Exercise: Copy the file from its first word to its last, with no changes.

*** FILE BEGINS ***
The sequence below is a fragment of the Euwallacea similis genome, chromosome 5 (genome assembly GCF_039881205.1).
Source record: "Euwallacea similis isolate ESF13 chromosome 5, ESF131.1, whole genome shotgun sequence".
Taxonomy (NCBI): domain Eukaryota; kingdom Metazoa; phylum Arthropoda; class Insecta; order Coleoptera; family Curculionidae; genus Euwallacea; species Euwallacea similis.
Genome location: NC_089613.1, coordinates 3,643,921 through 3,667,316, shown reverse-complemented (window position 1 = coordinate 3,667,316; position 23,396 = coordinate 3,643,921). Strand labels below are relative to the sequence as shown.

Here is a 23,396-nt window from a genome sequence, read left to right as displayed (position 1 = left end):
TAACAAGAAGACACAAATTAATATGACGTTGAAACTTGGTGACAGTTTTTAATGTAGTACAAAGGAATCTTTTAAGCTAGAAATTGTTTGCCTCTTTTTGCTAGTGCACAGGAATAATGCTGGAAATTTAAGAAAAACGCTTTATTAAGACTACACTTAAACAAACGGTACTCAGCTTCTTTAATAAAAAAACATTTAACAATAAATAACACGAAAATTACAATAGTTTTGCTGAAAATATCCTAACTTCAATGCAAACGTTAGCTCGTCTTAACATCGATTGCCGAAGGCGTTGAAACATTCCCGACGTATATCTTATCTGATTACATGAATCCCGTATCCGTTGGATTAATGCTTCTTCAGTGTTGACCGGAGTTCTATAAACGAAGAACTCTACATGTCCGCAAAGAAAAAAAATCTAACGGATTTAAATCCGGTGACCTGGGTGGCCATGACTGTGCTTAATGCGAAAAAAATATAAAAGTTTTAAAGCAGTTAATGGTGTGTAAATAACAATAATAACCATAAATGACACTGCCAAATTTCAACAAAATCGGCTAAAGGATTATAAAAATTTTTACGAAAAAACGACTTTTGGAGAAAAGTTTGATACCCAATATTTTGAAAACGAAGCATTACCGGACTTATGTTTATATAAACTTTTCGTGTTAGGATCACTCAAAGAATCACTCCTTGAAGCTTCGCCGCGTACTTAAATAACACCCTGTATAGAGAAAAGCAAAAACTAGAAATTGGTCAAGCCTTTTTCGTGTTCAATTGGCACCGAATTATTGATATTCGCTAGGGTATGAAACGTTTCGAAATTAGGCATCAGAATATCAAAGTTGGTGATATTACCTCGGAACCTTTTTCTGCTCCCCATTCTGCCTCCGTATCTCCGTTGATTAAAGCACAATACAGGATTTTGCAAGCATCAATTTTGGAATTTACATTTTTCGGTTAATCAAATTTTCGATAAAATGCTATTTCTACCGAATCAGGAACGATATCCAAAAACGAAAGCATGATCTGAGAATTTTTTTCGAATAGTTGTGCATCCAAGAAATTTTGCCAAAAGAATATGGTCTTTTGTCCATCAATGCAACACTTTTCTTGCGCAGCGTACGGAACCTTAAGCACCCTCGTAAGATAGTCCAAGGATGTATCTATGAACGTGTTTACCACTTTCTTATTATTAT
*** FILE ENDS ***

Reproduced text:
The sequence below is a fragment of the Euwallacea similis genome, chromosome 5 (genome assembly GCF_039881205.1).
Source record: "Euwallacea similis isolate ESF13 chromosome 5, ESF131.1, whole genome shotgun sequence".
Taxonomy (NCBI): domain Eukaryota; kingdom Metazoa; phylum Arthropoda; class Insecta; order Coleoptera; family Curculionidae; genus Euwallacea; species Euwallacea similis.
Genome location: NC_089613.1, coordinates 3,643,921 through 3,667,316, shown reverse-complemented (window position 1 = coordinate 3,667,316; position 23,396 = coordinate 3,643,921). Strand labels below are relative to the sequence as shown.

Here is a 23,396-nt window from a genome sequence, read left to right as displayed (position 1 = left end):
TAACAAGAAGACACAAATTAATATGACGTTGAAACTTGGTGACAGTTTTTAATGTAGTACAAAGGAATCTTTTAAGCTAGAAATTGTTTGCCTCTTTTTGCTAGTGCACAGGAATAATGCTGGAAATTTAAGAAAAACGCTTTATTAAGACTACACTTAAACAAACGGTACTCAGCTTCTTTAATAAAAAAACATTTAACAATAAATAACACGAAAATTACAATAGTTTTGCTGAAAATATCCTAACTTCAATGCAAACGTTAGCTCGTCTTAACATCGATTGCCGAAGGCGTTGAAACATTCCCGACGTATATCTTATCTGATTACATGAATCCCGTATCCGTTGGATTAATGCTTCTTCAGTGTTGACCGGAGTTCTATAAACGAAGAACTCTACATGTCCGCAAAGAAAAAAAATCTAACGGATTTAAATCCGGTGACCTGGGTGGCCATGACTGTGCTTAATGCGAAAAAAATATAAAAGTTTTAAAGCAGTTAATGGTGTGTAAATAACAATAATAACCATAAATGACACTGCCAAATTTCAACAAAATCGGCTAAAGGATTATAAAAATTTTTACGAAAAAACGACTTTTGGAGAAAAGTTTGATACCCAATATTTTGAAAACGAAGCATTACCGGACTTATGTTTATATAAACTTTTCGTGTTAGGATCACTCAAAGAATCACTCCTTGAAGCTTCGCCGCGTACTTAAATAACACCCTGTATAGAGAAAAGCAAAAACTAGAAATTGGTCAAGCCTTTTTCGTGTTCAATTGGCACCGAATTATTGATATTCGCTAGGGTATGAAACGTTTCGAAATTAGGCATCAGAATATCAAAGTTGGTGATATTACCTCGGAACCTTTTTCTGCTCCCCATTCTGCCTCCGTATCTCCGTTGATTAAAGCACAATACAGGATTTTGCAAGCATCAATTTTGGAATTTACATTTTTCGGTTAATCAAATTTTCGATAAAATGCTATTTCTACCGAATCAGGAACGATATCCAAAAACGAAAGCATGATCTGAGAATTTTTTTCGAATAGTTGTGCATCCAAGAAATTTTGCCAAAAGAATATGGTCTTTTGTCCATCAATGCAACACTTTTCTTGCGCAGCGTACGGAACCTTAAGCACCCTCGTAAGATAGTCCAAGGATGTATCTATGAACGTGTTTACCACTTTCTTATTATTAT